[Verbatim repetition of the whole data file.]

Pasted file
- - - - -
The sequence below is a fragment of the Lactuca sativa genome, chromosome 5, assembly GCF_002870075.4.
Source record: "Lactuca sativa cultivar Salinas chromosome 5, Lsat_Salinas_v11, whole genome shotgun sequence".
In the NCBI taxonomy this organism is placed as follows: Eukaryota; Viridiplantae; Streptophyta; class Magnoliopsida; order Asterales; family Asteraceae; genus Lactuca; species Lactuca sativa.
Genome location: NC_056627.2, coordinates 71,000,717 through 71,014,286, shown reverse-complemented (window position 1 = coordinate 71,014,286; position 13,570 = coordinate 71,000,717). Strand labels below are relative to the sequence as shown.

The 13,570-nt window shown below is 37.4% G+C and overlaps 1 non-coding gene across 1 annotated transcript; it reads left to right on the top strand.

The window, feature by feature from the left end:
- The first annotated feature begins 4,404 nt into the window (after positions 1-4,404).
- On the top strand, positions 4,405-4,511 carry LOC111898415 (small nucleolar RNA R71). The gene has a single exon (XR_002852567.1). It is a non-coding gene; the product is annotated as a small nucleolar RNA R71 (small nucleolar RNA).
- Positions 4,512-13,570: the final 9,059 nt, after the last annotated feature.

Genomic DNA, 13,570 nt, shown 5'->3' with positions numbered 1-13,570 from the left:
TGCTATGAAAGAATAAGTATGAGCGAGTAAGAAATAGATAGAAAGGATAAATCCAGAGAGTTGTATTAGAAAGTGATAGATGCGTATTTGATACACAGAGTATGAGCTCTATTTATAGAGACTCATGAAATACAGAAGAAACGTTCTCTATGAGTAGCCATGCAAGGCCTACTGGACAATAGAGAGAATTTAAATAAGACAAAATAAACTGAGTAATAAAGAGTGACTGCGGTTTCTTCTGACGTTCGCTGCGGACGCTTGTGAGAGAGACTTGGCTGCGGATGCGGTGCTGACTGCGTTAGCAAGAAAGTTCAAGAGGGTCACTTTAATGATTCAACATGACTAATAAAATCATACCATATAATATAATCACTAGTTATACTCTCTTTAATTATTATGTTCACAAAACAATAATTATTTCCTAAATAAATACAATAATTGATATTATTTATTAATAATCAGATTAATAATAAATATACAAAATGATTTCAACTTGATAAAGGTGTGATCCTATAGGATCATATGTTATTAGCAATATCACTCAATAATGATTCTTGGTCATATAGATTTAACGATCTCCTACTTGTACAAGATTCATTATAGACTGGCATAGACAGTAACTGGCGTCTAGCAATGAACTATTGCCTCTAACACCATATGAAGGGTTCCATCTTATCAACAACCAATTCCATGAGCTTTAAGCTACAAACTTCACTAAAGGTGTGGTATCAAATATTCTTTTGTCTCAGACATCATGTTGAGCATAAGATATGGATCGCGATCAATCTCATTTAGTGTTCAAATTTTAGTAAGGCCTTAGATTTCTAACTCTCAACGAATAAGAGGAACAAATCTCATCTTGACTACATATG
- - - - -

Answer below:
The sequence below is a fragment of the Lactuca sativa genome, chromosome 5, assembly GCF_002870075.4.
Source record: "Lactuca sativa cultivar Salinas chromosome 5, Lsat_Salinas_v11, whole genome shotgun sequence".
In the NCBI taxonomy this organism is placed as follows: Eukaryota; Viridiplantae; Streptophyta; class Magnoliopsida; order Asterales; family Asteraceae; genus Lactuca; species Lactuca sativa.
Genome location: NC_056627.2, coordinates 71,000,717 through 71,014,286, shown reverse-complemented (window position 1 = coordinate 71,014,286; position 13,570 = coordinate 71,000,717). Strand labels below are relative to the sequence as shown.

The 13,570-nt window shown below is 37.4% G+C and overlaps 1 non-coding gene across 1 annotated transcript; it reads left to right on the top strand.

The window, feature by feature from the left end:
- The first annotated feature begins 4,404 nt into the window (after positions 1-4,404).
- On the top strand, positions 4,405-4,511 carry LOC111898415 (small nucleolar RNA R71). The gene has a single exon (XR_002852567.1). It is a non-coding gene; the product is annotated as a small nucleolar RNA R71 (small nucleolar RNA).
- Positions 4,512-13,570: the final 9,059 nt, after the last annotated feature.

Genomic DNA, 13,570 nt, shown 5'->3' with positions numbered 1-13,570 from the left:
TGCTATGAAAGAATAAGTATGAGCGAGTAAGAAATAGATAGAAAGGATAAATCCAGAGAGTTGTATTAGAAAGTGATAGATGCGTATTTGATACACAGAGTATGAGCTCTATTTATAGAGACTCATGAAATACAGAAGAAACGTTCTCTATGAGTAGCCATGCAAGGCCTACTGGACAATAGAGAGAATTTAAATAAGACAAAATAAACTGAGTAATAAAGAGTGACTGCGGTTTCTTCTGACGTTCGCTGCGGACGCTTGTGAGAGAGACTTGGCTGCGGATGCGGTGCTGACTGCGTTAGCAAGAAAGTTCAAGAGGGTCACTTTAATGATTCAACATGACTAATAAAATCATACCATATAATATAATCACTAGTTATACTCTCTTTAATTATTATGTTCACAAAACAATAATTATTTCCTAAATAAATACAATAATTGATATTATTTATTAATAATCAGATTAATAATAAATATACAAAATGATTTCAACTTGATAAAGGTGTGATCCTATAGGATCATATGTTATTAGCAATATCACTCAATAATGATTCTTGGTCATATAGATTTAACGATCTCCTACTTGTACAAGATTCATTATAGACTGGCATAGACAGTAACTGGCGTCTAGCAATGAACTATTGCCTCTAACACCATATGAAGGGTTCCATCTTATCAACAACCAATTCCATGAGCTTTAAGCTACAAACTTCACTAAAGGTGTGGTATCAAATATTCTTTTGTCTCAGACATCATGTTGAGCATAAGATATGGATCGCGATCAATCTCATTTAGTGTTCAAATTTTAGTAAGGCCTTAGATTTCTAACTCTCAACGAATAAGAGGAACAAATCTCATCTTGACTACATATG